There are a huge host of obstacles in your way, and their insanely annoying movement patterns will kill you time and time again. It feels like nothing in this game is running on the same cycle. Spikes are popping up, saws are moving back and forth, hammers are swinging, and there’s no sensible rhythm to the chaos.
Another issue is the way your robot moves. Despite each level very clearly having three distinct lanes to run between, your character doesn’t snap between lanes. This totally free movement combined with the isometric angle makes dodging obstacles and collecting items a real pain. It’s not like you can stop to get your bearings either, as your character automatically runs forwards in typical runner fashion.
Each level feels like you have a choice of either constantly taking damage until you die or ignoring key items and objectives just to get to the end of the level without tearing your hair out. I especially like when I get hit by a hazard, fly backwards as a result, and proceed to get immediately killed by the hazard I was thrown into. And that’s not even the worst of it!
The game is littered with crates that contain items, but not the kind you spin to open like in Crash Bandicoot. You have to shoot these bad boys to break them. When you shoot a crate, it creates a huge distracting visual effect that totally obscures what’s in them for a few brief seconds – and since you can’t stop moving forward, that’s just long enough for you to blindly stumble into the smoke hoping that whatever the box contained isn’t about to screw you over.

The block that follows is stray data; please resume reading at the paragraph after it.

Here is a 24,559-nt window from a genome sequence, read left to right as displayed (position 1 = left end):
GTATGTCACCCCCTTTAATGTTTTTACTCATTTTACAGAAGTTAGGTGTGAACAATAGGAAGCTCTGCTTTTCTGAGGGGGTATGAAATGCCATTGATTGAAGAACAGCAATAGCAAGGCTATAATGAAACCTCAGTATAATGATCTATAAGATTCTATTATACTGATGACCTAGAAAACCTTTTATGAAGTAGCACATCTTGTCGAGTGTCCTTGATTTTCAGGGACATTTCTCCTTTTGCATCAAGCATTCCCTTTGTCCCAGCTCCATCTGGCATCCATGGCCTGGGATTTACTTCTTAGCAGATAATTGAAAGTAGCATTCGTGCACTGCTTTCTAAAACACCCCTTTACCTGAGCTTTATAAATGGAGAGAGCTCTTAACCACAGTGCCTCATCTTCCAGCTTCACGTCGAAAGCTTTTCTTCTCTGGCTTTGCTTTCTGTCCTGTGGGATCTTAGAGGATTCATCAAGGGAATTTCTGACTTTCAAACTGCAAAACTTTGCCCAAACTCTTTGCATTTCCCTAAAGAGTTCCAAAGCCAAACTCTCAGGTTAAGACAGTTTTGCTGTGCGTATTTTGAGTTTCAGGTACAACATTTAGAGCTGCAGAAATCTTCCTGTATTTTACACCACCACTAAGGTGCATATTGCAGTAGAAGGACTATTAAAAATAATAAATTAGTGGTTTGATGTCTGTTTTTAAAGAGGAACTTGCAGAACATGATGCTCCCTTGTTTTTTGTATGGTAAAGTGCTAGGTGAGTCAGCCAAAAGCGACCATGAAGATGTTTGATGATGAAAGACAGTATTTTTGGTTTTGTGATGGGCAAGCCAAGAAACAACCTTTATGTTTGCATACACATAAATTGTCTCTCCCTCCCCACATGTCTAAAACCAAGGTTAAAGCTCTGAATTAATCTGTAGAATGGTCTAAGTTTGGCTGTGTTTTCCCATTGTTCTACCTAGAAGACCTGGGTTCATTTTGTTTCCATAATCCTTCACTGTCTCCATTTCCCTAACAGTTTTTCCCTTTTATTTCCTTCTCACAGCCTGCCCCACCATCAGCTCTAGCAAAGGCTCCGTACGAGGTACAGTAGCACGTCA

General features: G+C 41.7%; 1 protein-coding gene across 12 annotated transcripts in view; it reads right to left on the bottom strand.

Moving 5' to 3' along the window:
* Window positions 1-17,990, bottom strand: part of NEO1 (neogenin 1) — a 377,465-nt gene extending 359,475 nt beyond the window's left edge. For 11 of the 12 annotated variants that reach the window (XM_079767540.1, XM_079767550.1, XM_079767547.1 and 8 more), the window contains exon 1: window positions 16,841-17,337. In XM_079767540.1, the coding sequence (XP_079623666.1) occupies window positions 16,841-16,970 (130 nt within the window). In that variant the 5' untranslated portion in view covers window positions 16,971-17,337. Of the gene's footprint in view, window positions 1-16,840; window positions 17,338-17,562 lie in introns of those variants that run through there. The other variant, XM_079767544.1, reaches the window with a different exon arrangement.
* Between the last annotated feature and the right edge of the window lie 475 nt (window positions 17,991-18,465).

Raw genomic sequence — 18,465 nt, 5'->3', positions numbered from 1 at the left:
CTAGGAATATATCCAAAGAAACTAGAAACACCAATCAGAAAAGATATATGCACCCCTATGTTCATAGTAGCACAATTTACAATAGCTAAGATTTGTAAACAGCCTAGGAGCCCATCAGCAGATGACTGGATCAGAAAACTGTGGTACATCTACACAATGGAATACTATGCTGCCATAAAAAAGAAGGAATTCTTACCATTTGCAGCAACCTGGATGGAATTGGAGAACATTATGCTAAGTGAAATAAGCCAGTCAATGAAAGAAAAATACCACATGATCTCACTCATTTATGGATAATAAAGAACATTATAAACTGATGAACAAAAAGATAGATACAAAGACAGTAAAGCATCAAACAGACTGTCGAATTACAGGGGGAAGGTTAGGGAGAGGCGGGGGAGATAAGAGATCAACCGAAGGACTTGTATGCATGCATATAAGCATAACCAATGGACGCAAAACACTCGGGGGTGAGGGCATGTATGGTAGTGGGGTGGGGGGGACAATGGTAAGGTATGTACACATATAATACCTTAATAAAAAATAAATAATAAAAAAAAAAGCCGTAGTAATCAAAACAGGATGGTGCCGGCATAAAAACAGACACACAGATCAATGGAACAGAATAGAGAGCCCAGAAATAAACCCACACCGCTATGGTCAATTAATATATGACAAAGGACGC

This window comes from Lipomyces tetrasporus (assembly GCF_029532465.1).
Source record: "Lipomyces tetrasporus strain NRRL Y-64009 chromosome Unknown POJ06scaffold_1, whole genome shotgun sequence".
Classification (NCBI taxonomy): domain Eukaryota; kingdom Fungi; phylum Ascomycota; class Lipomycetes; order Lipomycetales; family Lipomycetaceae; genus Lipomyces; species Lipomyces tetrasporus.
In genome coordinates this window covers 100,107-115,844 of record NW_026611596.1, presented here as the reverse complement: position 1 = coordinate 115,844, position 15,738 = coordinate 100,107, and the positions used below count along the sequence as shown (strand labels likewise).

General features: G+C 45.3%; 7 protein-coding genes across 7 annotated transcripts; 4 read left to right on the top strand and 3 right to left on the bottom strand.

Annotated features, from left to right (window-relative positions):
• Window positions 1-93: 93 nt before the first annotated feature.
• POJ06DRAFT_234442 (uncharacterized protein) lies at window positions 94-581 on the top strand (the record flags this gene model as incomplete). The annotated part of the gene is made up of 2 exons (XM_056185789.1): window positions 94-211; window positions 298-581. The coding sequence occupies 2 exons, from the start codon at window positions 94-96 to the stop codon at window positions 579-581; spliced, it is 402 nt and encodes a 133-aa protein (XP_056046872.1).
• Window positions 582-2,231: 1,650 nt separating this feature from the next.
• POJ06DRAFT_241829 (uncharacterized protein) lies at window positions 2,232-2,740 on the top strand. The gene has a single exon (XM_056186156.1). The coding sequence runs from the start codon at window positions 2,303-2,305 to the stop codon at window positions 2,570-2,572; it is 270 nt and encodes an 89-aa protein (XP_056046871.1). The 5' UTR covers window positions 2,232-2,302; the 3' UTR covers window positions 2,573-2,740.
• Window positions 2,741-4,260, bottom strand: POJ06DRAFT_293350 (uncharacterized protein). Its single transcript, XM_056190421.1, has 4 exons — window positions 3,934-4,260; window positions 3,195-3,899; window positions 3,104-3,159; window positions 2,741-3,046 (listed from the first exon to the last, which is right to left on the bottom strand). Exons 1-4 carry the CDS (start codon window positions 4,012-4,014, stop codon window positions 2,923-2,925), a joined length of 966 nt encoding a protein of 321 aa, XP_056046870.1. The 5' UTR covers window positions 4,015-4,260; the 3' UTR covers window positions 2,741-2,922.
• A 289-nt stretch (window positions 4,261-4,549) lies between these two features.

You could get a star or a battery to replenish your energy… or you could walk onto a spike that drains your energy, a skull panel that does the same, or a pause button that totally halts your movement and throws you off what little groove you had. There is literally no way to see what is in these boxes before you step on them unless you shoot them from far away – too bad they’re usually positioned behind spikes that block your shots!
Even worse are the stars on the track that are locked behind a glass case with three boxes in front of them. Two of the boxes contain a skull panel, but one has a flashing button that opens the case. The idea is to shoot all the boxes to reveal the panels, then step on the one that has the flashing button, but in practice I almost always step onto a skull panel because I can’t see what I’m doing, forcing me to restart the level to get that star.